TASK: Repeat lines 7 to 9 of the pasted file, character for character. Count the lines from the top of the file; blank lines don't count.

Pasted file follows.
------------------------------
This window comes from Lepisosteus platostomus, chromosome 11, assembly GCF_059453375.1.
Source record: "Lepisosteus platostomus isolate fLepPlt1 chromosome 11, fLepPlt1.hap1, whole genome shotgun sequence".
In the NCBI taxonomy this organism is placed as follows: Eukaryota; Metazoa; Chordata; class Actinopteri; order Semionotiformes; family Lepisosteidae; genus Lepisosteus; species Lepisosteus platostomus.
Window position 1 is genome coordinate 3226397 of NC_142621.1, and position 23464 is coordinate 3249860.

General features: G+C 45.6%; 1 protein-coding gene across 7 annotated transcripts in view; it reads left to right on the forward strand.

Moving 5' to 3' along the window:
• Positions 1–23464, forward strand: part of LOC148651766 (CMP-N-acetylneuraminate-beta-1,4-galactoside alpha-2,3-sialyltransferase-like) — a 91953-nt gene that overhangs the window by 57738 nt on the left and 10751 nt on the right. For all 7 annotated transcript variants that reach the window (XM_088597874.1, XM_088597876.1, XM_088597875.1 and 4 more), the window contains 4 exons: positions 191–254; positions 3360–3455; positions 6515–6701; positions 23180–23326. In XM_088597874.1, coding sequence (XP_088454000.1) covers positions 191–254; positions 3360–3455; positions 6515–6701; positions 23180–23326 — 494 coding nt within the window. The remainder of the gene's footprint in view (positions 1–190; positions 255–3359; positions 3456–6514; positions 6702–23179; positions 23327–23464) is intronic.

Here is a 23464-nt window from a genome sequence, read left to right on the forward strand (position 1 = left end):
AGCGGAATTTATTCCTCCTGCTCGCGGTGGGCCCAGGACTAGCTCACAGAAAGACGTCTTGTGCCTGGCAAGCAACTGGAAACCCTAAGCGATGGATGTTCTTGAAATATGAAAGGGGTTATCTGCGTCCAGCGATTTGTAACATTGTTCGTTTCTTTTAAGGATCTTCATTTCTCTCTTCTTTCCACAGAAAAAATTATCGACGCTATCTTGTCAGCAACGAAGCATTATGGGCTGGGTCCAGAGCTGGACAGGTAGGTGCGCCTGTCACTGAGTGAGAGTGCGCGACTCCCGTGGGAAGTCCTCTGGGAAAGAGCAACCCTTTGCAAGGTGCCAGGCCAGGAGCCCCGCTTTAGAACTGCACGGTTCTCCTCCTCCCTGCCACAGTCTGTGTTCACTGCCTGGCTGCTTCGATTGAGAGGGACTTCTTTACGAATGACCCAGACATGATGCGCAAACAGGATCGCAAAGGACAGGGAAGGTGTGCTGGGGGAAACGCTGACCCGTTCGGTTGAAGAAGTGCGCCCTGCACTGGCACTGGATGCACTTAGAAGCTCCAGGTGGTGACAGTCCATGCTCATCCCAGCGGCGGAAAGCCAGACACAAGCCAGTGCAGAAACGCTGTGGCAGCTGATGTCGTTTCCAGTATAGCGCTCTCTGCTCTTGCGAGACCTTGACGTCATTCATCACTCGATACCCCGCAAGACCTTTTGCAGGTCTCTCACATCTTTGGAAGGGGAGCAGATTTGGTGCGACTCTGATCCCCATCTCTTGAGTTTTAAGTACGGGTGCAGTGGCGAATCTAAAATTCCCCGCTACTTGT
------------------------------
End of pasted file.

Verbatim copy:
• Positions 1–23464, forward strand: part of LOC148651766 (CMP-N-acetylneuraminate-beta-1,4-galactoside alpha-2,3-sialyltransferase-like) — a 91953-nt gene that overhangs the window by 57738 nt on the left and 10751 nt on the right. For all 7 annotated transcript variants that reach the window (XM_088597874.1, XM_088597876.1, XM_088597875.1 and 4 more), the window contains 4 exons: positions 191–254; positions 3360–3455; positions 6515–6701; positions 23180–23326. In XM_088597874.1, coding sequence (XP_088454000.1) covers positions 191–254; positions 3360–3455; positions 6515–6701; positions 23180–23326 — 494 coding nt within the window. The remainder of the gene's footprint in view (positions 1–190; positions 255–3359; positions 3456–6514; positions 6702–23179; positions 23327–23464) is intronic.

Here is a 23464-nt window from a genome sequence, read left to right on the forward strand (position 1 = left end):
AGCGGAATTTATTCCTCCTGCTCGCGGTGGGCCCAGGACTAGCTCACAGAAAGACGTCTTGTGCCTGGCAAGCAACTGGAAACCCTAAGCGATGGATGTTCTTGAAATATGAAAGGGGTTATCTGCGTCCAGCGATTTGTAACATTGTTCGTTTCTTTTAAGGATCTTCATTTCTCTCTTCTTTCCACAGAAAAAATTATCGACGCTATCTTGTCAGCAACGAAGCATTATGGGCTGGGTCCAGAGCTGGACAGGTAGGTGCGCCTGTCACTGAGTGAGAGTGCGCGACTCCCGTGGGAAGTCCTCTGGGAAAGAGCAACCCTTTGCAAGGTGCCAGGCCAGGAGCCCCGCTTTAGAACTGCACGGTTCTCCTCCTCCCTGCCACAGTCTGTGTTCACTGCCTGGCTGCTTCGATTGAGAGGGACTTCTTTACGAATGACCCAGACATGATGCGCAAACAGGATCGCAAAGGACAGGGAAGGTGTGCTGGGGGAAACGCTGACCCGTTCGGTTGAAGAAGTGCGCCCTGCACTGGCACTGGATGCACTTAGAAGCTCCAGGTGGTGACAGTCCATGCTCATCCCAGCGGCGGAAAGCCAGACACAAGCCAGTGCAGAAACGCTGTGGCAGCTGATGTCGTTTCCAGTATAGCGCTCTCTGCTCTTGCGAGACCTTGACGTCATTCATCACTCGATACCCCGCAAGACCTTTTGCAGGTCTCTCACATCTTTGGAAGGGGAGCAGATTTGGTGCGACTCTGATCCCCATCTCTTGAGTTTTAAGTACGGGTGCAGTGGCGAATCTAAAATTCCCCGCTACTTGT